Standard and Poor’s, which has nothing good to say about the ability of the U.S. to cover its debts, is the company that had nothing bad to say about all those worthless sub-prime mortgages that sent the same stock markets reeling when banks realized they were stuck with worthless paper, and lots of houses. Of course, if the checks on such ratings companies that were included in legislation passed by Congress in the wake of the recession had actually been put in place, we might have a clearer, more objective idea of what is really going on. But hey, who needs regulation? It’s only money.
* * *
I know this is really none of my business, but sometimes rioters are just hoodlums and thieves looking for an excuse to do damage. Which seems to be what much of the rioting in London and other British cities is about. It may have begun with anger over the shooting of a citizen by police, but the mobs of young people looting and burning businesses and attacking police have no apparent connection whatsoever with that incident.
* * *
The wide-eyed photo of Michelle Bachmann on the cover of Newsweek says a lot more about the steep, sudden decline of the magazine, with its new owner and editor, as a viable news weekly than of Bachmann as a viable presidential candidate. Neither is. Viable, that is. Of course, since I have canceled my subscription to Newsweek, this is none of my business.
* * *
I really wish no ill will of Jorge Posada and I appreciate those years of occasional key hits and trying to call games as a catcher, but when he strikes out looking every other at bat, I feel like it’s really my business, as a fan, to say swing or get off the bench.
* * *
OK, maybe this is nothing for me to be sticking my nose into, but he is my president, so I have to ask: Has anybody seen Barack Obama’s spine lately? (I wasn’t sure how to spell cojones, although I understand Sarah Palin apparently knows how and was wondering the same thing about Obama.)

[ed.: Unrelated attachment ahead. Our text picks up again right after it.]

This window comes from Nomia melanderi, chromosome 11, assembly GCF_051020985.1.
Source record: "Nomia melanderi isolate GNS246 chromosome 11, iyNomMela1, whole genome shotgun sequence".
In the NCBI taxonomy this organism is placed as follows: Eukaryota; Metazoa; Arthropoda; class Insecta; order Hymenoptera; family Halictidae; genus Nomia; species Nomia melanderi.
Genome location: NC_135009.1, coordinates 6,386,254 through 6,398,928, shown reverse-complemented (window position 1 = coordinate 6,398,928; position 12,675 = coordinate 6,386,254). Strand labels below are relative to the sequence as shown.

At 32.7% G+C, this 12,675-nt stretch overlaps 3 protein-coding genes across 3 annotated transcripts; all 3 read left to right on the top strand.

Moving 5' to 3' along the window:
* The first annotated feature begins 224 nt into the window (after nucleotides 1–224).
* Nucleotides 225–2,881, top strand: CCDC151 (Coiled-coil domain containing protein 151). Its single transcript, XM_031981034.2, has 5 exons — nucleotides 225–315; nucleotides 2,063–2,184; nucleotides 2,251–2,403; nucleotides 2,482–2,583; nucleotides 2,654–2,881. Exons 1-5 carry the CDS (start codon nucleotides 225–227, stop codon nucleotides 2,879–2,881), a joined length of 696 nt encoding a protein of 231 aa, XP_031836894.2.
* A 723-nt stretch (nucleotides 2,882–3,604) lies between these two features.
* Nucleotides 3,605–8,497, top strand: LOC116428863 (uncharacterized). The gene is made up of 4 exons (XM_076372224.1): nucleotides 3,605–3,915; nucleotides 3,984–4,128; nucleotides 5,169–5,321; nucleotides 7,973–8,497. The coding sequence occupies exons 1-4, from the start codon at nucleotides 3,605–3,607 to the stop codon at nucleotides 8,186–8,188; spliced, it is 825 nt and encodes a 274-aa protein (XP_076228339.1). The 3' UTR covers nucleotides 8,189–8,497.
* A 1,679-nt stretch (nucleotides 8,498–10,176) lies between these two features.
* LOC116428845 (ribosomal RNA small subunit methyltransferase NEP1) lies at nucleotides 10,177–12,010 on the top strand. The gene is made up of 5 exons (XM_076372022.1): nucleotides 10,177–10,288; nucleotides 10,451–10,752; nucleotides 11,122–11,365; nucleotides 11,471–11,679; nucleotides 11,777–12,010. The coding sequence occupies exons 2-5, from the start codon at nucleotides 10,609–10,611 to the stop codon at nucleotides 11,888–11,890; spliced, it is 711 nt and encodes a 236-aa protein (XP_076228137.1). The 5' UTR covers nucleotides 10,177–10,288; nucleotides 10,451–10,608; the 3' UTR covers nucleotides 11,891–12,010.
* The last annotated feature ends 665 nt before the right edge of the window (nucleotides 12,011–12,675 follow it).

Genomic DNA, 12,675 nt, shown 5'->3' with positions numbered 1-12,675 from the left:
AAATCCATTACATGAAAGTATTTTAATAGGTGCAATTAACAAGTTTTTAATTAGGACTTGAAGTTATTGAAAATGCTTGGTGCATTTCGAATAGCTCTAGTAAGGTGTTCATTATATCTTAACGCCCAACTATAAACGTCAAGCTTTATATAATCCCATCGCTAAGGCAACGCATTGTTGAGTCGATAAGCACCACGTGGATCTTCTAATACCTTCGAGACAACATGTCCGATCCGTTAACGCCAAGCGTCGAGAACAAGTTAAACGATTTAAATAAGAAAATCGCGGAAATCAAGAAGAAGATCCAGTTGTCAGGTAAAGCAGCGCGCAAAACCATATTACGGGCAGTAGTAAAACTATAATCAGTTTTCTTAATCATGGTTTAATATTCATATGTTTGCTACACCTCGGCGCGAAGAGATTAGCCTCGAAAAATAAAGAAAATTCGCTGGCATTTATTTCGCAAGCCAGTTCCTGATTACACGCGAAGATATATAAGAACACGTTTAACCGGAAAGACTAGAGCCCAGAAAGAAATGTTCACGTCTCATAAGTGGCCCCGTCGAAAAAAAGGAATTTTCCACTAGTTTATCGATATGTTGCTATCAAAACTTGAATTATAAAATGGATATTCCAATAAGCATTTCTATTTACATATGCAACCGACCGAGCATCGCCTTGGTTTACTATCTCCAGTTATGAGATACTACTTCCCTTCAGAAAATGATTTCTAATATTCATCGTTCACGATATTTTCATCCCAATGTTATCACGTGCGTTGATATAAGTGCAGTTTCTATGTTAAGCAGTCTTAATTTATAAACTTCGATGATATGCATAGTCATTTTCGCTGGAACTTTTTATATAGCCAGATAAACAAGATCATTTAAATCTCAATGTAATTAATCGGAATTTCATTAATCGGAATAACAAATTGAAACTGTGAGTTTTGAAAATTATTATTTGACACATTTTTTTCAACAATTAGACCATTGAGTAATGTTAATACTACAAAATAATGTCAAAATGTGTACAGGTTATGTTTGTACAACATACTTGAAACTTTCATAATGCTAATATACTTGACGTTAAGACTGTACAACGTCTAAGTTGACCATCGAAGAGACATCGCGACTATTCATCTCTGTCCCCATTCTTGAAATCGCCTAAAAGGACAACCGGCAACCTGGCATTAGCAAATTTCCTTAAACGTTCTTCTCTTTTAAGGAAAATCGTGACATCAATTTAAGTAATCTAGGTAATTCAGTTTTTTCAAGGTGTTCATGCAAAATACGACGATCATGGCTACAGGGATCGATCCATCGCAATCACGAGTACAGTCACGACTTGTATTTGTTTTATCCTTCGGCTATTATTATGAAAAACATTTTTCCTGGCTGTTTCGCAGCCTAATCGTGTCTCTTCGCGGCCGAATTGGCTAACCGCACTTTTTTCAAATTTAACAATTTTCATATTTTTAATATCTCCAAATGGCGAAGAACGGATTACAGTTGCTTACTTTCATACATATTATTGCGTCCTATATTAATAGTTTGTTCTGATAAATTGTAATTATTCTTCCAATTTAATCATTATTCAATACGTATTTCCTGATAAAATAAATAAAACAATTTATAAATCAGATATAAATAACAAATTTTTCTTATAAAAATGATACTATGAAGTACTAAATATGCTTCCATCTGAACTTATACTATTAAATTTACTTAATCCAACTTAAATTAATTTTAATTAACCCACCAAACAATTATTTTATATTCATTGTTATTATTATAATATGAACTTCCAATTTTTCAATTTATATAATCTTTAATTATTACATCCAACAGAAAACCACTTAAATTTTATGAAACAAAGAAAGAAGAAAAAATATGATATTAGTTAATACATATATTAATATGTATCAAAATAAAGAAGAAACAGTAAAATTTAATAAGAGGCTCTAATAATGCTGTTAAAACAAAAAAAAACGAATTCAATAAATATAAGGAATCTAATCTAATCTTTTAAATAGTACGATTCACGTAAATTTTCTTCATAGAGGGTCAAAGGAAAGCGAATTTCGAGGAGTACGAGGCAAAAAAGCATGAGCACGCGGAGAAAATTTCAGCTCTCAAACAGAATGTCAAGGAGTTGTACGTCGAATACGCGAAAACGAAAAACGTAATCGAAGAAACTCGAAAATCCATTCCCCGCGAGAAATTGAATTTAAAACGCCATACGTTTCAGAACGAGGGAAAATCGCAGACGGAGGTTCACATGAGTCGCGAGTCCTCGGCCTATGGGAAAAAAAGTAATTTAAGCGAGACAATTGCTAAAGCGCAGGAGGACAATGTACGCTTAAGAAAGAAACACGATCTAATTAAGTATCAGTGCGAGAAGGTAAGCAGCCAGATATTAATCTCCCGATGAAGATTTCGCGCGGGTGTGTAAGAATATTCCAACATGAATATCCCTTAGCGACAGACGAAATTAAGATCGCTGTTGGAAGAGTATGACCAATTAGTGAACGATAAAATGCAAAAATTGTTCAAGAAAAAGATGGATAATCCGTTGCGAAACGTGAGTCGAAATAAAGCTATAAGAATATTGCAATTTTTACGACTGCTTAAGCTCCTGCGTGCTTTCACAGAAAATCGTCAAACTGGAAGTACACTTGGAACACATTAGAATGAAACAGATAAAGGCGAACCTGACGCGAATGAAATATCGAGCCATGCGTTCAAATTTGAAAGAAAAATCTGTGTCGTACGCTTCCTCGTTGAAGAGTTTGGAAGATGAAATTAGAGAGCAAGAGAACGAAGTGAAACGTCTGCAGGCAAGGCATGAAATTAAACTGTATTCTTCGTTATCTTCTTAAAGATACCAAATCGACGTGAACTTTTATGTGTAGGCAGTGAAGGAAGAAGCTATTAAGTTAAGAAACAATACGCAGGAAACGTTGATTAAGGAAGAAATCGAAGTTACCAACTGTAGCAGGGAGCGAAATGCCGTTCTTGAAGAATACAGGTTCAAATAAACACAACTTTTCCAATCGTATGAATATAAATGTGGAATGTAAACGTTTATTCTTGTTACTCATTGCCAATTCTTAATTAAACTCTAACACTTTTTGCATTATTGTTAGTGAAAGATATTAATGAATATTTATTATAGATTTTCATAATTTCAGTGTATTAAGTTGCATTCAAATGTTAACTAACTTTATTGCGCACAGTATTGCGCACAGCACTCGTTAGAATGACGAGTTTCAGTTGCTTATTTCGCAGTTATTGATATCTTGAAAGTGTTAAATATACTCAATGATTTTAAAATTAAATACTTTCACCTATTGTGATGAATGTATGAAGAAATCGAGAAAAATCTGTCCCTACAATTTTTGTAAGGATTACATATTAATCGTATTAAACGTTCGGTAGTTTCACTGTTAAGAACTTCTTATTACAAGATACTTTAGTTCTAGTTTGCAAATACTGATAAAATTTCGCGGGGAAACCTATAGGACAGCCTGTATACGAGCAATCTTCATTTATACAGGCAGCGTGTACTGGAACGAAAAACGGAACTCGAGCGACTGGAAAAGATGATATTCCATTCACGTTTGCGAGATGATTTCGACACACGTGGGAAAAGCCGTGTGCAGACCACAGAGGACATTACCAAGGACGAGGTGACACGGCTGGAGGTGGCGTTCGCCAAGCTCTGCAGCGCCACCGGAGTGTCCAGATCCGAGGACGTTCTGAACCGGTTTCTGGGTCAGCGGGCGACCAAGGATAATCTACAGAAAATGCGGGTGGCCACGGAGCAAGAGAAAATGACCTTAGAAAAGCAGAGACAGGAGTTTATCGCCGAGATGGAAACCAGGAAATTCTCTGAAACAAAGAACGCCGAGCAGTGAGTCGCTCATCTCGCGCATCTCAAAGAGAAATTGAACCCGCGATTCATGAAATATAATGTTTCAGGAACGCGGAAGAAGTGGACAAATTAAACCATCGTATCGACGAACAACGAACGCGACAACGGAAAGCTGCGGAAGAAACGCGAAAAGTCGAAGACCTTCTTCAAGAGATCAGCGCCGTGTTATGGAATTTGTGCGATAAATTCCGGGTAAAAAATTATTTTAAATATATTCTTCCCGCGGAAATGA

* * *
By the way, happy 50th birthday, Mr. President. For all your difficulty dealing with Republicans in Congress, it looks like Republicans themselves are having as much trouble dealing with their new friends, the tea party people. If I were you, I’d keep encouraging every one of them to declare their candidacies for president. It may not be the most impressive way to get elected, beating a God-fearing, science-fearing, Muslim-fearing, education-fearing, Mexican-fearing, logically challenged, contraception-fearing, homophobic gun worshiper who loves the death penalty and hates Medicare and Social Security, but if you don’t mind, then I don’t either.
* * *
And finally, a report tells us that NASA-funded researchers have found DNA elements -- the building blocks for life -- in meteorites. Which suggests, strongly I guess, that the components for life on Earth may have originated in outer space. I guess that’s kind of everybody’s business. Even the tea party people.
Until next time.